At which point their difficulty was somewhat relieved when another gunshot rang forth, this time more clearly.


"Over there?" Claire glancing questioningly at her lover.

"Yeah, for sure, over there—come on. No, wait, we better arm ourselves. I'll stay here while you go and get the Bren from the plane, dear."

"F-ck that!" Claire in no mood for this sort of thing. "We'll both go back, an drag out our hand weapons; I'll bring a coupl'a clips, an' you can fill your jerkin pockets with loose ammo. You really should switch to an automatic, y'know—so much easier t'use."

"Lover, there's a Lady in distress not far-off, how's about getting a move on arming ourselves so's we can dam' well save the gal from whatever's threatening her? Just a suggestion."

"Oh, OK! Always naggin', like an old schoolmistress!"

"What was that last remark, sister?"

"Clouds're breakin' up, think the sun'll be out soon."



A few industrious and agitated minutes later they found to their joy, when they returned to the glade, there was indeed a small track leading away towards the direction they had first heard the gunshots, but Gabrielle at least still wasn't happy.

"Looks like it was made by mice, hardly shoulder wide and the grass's knee-high all along it."

"Baby, we got places t'be, move it, OK?"


To both women's relief however, their destination turned out to be only a short distance further into the trees as rounding a tight corner they came across a pebbly gradient, a slope leading up to a low ridge. At the bottom was what at first appeared to be the entrance to a small cave, but rapidly showed itself as hardly more than a space under a huge boulder, in the dark shelter of which a crouching form could be made out. As they approached a woman's yell rang out.

"To your right, by that slanted fir—get the dam' thing!"

Turning in the direction indicated Claire and Gabrielle saw, for the briefest instant, something large dark and clearly alive moving in the shadows beneath the firs; Gabrielle first to open up with her revolver—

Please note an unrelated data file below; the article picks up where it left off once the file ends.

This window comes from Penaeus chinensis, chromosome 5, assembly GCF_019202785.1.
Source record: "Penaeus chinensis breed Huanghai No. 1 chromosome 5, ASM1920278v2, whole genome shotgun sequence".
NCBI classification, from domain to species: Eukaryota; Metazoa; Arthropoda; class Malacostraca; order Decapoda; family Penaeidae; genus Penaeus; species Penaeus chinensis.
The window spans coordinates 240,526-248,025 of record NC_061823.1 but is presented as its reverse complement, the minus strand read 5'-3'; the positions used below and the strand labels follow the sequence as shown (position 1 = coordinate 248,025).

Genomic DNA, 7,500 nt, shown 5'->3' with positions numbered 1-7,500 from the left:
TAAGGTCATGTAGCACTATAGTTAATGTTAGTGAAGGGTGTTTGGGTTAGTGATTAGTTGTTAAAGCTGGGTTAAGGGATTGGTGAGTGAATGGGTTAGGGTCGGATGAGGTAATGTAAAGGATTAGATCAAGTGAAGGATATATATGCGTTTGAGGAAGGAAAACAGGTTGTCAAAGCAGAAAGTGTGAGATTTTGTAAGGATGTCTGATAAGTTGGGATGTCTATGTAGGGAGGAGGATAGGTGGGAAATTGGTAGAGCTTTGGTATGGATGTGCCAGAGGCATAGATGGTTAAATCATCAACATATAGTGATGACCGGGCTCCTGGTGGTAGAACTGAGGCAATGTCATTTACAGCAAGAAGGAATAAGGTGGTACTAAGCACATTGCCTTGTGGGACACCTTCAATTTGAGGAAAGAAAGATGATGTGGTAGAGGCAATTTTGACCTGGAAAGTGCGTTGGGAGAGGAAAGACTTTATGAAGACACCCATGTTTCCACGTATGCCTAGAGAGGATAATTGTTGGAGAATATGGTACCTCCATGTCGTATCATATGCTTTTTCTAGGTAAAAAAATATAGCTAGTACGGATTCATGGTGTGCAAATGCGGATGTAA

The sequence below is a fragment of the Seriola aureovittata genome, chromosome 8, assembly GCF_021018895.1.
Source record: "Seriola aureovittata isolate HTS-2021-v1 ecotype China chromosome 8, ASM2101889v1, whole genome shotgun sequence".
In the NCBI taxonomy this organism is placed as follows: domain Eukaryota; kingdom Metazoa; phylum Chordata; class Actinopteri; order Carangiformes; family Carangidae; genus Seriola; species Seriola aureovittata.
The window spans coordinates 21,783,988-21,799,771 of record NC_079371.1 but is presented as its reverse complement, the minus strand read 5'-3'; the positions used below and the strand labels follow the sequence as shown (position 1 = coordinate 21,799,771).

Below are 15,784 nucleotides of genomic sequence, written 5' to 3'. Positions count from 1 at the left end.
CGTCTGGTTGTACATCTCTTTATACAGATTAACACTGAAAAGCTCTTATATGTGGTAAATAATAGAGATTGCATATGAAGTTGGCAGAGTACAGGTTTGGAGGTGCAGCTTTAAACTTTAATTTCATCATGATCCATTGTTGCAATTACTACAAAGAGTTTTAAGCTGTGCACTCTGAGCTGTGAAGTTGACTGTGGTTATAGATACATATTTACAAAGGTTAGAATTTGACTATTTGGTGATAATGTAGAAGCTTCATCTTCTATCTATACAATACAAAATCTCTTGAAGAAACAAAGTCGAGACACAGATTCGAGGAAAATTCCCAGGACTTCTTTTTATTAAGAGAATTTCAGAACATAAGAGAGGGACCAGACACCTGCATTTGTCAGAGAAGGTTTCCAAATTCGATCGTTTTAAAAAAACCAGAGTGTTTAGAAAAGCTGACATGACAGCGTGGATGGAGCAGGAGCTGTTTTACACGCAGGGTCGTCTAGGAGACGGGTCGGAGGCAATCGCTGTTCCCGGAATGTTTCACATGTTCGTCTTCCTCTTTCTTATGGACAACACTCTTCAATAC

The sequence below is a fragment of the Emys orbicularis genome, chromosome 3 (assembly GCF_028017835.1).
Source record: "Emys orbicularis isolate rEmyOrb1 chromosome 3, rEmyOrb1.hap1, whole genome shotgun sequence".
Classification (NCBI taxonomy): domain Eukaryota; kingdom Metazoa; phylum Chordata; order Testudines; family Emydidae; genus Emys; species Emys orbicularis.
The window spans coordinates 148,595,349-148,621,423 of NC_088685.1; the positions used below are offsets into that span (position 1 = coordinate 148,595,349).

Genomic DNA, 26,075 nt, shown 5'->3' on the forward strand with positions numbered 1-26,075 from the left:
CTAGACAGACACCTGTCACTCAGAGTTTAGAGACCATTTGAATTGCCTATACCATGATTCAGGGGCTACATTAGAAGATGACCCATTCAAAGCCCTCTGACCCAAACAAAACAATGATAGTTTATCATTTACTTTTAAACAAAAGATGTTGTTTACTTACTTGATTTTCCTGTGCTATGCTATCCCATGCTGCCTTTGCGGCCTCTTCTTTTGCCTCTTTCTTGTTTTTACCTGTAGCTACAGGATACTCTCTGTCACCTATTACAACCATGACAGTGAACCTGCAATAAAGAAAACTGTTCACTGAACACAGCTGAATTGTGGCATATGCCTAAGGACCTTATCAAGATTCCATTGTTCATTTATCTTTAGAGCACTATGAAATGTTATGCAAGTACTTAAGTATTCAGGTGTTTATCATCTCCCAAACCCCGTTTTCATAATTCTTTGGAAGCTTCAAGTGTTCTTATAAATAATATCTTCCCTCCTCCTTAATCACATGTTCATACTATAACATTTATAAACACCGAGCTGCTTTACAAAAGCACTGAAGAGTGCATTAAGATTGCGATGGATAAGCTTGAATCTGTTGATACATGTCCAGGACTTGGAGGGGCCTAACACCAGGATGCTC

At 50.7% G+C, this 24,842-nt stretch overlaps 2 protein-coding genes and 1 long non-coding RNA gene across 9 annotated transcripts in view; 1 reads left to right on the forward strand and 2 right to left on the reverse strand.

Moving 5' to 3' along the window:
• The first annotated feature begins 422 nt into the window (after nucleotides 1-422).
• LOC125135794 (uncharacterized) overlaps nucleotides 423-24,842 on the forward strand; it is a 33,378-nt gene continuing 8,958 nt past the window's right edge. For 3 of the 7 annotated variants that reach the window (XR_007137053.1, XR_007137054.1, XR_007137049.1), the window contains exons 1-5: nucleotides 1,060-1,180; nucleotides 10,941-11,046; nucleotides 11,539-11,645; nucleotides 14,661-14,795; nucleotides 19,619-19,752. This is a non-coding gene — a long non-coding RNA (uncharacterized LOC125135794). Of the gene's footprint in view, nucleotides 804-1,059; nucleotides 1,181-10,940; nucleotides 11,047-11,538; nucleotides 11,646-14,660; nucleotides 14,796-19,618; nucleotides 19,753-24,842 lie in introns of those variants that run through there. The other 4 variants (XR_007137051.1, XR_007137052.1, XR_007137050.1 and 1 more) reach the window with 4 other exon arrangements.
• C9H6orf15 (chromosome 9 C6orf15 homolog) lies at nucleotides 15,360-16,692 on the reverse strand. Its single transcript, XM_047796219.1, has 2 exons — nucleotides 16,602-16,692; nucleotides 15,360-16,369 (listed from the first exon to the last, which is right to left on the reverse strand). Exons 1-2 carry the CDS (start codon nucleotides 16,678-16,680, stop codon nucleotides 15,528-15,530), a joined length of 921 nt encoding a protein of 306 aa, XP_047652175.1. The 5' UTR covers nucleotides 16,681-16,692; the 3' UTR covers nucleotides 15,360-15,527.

Crack! Crack! Crack!

Only seconds separated her fusillade from Claire's contribution.

Bang! Bang! Bang! Bang!

Another pause filtered through the thick stands of firs all round, before a further anxious shout came from behind the rescuers.

"Did ya get the dam' thing?"

"Nah!" From Claire, turning away again. "Disappeared in'ta the trees—think we've scared it off, though. Bear?"

"Yeah, biggest, ugliest black bear I've ever seen—had me trapped under this dam' boulder since yesterday afternoon."

Returning to the stony gradient both women could now see the bent form of their erstwhile client scrambling out from her hidey-hole to stand, disheveled before her rescuers.

"Dam' glad t'see ya both, couldn't have taken much more of that—down t'my last three bullets."

"You OK? Wounded or anything?" Gabrielle, as ever, worried over the continued health of her client—as long as she remained their client, anyway.

"No, just cramped from crouching under this stone." Miss Lannigan heaving a deep breath of relief nonetheless. "Dam' straight of ya both t'come lookin' for me—thanks."

"Oh, all part of the contract, y'know." Claire passing their act of courageous heroism off with a wave of the hand; clearly much to Gabrielle's chagrin. "Suppose we better get ya back on the Norseman—you OK t'walk back t'the lake?"

Miss Lannigan spent a few seconds doing some brief exercises, bending and twisting her body and shoulders; more to get the muscle cramps out than anything more serious, then straightened.

"Yeah, I'm fine; can you hold on a minute while I retrieve some of my samples? Had t'abandon my rucksack a hundred yards off when that dam' bear scented me yesterday an' pinned me for it's dam' lunch. In fact, er,—"

"Ricky'll head back t'the plane—I'll come with you; back-up, an' all." Gabrielle stepping-up to the line when most needed. "That a Thirty-eight? Right, my shells'll fit yours, too. With two of us, don't think Bruno'll come calling back t'look at the day's menu again, eh?"


Brogan's Lake, on their return there once more, seemed like the original home from home to all three women; Claire taking the van of looking after their still somewhat shocked client.

"Figure you need a holiday; what I mean is, ya should give up the weed-huntin' business for a week—come back t'Gatch's Point, take a break, get your breath back, sort'a thing. Look like you could do with it."

"And bring a bigger gun, next time." Gabrielle putting her ten cents into the conversation just to show willing. "Find anything interesting, in the meantime, bye-n'-bye?"

They all stood by the small tent, Miss Lannigan bending low for a brief moment to glance inside before turning to her rescuers once more.

"Plants, y'mean? Well, I found a great large patch of Alchemilla vulgaris; Rosaceae, y'know. —er, er, Lady's Mantle."